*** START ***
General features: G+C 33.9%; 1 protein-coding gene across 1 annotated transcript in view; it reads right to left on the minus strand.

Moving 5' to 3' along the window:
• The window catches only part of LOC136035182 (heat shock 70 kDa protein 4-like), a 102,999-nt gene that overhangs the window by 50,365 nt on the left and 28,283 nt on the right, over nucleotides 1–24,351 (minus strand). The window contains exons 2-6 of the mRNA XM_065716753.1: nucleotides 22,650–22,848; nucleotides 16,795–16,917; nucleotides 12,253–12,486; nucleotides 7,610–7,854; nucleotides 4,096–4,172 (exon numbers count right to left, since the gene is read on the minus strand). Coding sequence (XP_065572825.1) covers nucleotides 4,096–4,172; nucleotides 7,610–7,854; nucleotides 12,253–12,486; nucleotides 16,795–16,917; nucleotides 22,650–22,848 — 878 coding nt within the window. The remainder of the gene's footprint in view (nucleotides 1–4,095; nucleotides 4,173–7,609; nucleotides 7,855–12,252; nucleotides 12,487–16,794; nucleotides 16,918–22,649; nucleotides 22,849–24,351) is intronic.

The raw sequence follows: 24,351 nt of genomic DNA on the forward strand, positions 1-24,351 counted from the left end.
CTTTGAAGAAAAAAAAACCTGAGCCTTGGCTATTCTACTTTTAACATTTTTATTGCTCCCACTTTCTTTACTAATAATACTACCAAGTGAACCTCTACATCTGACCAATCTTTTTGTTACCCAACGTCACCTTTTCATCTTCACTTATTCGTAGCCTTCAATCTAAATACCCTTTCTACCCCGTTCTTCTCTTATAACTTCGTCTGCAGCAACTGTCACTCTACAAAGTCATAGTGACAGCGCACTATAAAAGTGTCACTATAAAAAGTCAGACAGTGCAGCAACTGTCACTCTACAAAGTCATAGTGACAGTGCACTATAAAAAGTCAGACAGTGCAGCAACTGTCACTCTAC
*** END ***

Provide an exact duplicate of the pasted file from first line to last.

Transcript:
General features: G+C 33.9%; 1 protein-coding gene across 1 annotated transcript in view; it reads right to left on the minus strand.

Moving 5' to 3' along the window:
• The window catches only part of LOC136035182 (heat shock 70 kDa protein 4-like), a 102,999-nt gene that overhangs the window by 50,365 nt on the left and 28,283 nt on the right, over nucleotides 1–24,351 (minus strand). The window contains exons 2-6 of the mRNA XM_065716753.1: nucleotides 22,650–22,848; nucleotides 16,795–16,917; nucleotides 12,253–12,486; nucleotides 7,610–7,854; nucleotides 4,096–4,172 (exon numbers count right to left, since the gene is read on the minus strand). Coding sequence (XP_065572825.1) covers nucleotides 4,096–4,172; nucleotides 7,610–7,854; nucleotides 12,253–12,486; nucleotides 16,795–16,917; nucleotides 22,650–22,848 — 878 coding nt within the window. The remainder of the gene's footprint in view (nucleotides 1–4,095; nucleotides 4,173–7,609; nucleotides 7,855–12,252; nucleotides 12,487–16,794; nucleotides 16,918–22,649; nucleotides 22,849–24,351) is intronic.

The raw sequence follows: 24,351 nt of genomic DNA on the forward strand, positions 1-24,351 counted from the left end.
CTTTGAAGAAAAAAAAACCTGAGCCTTGGCTATTCTACTTTTAACATTTTTATTGCTCCCACTTTCTTTACTAATAATACTACCAAGTGAACCTCTACATCTGACCAATCTTTTTGTTACCCAACGTCACCTTTTCATCTTCACTTATTCGTAGCCTTCAATCTAAATACCCTTTCTACCCCGTTCTTCTCTTATAACTTCGTCTGCAGCAACTGTCACTCTACAAAGTCATAGTGACAGCGCACTATAAAAGTGTCACTATAAAAAGTCAGACAGTGCAGCAACTGTCACTCTACAAAGTCATAGTGACAGTGCACTATAAAAAGTCAGACAGTGCAGCAACTGTCACTCTAC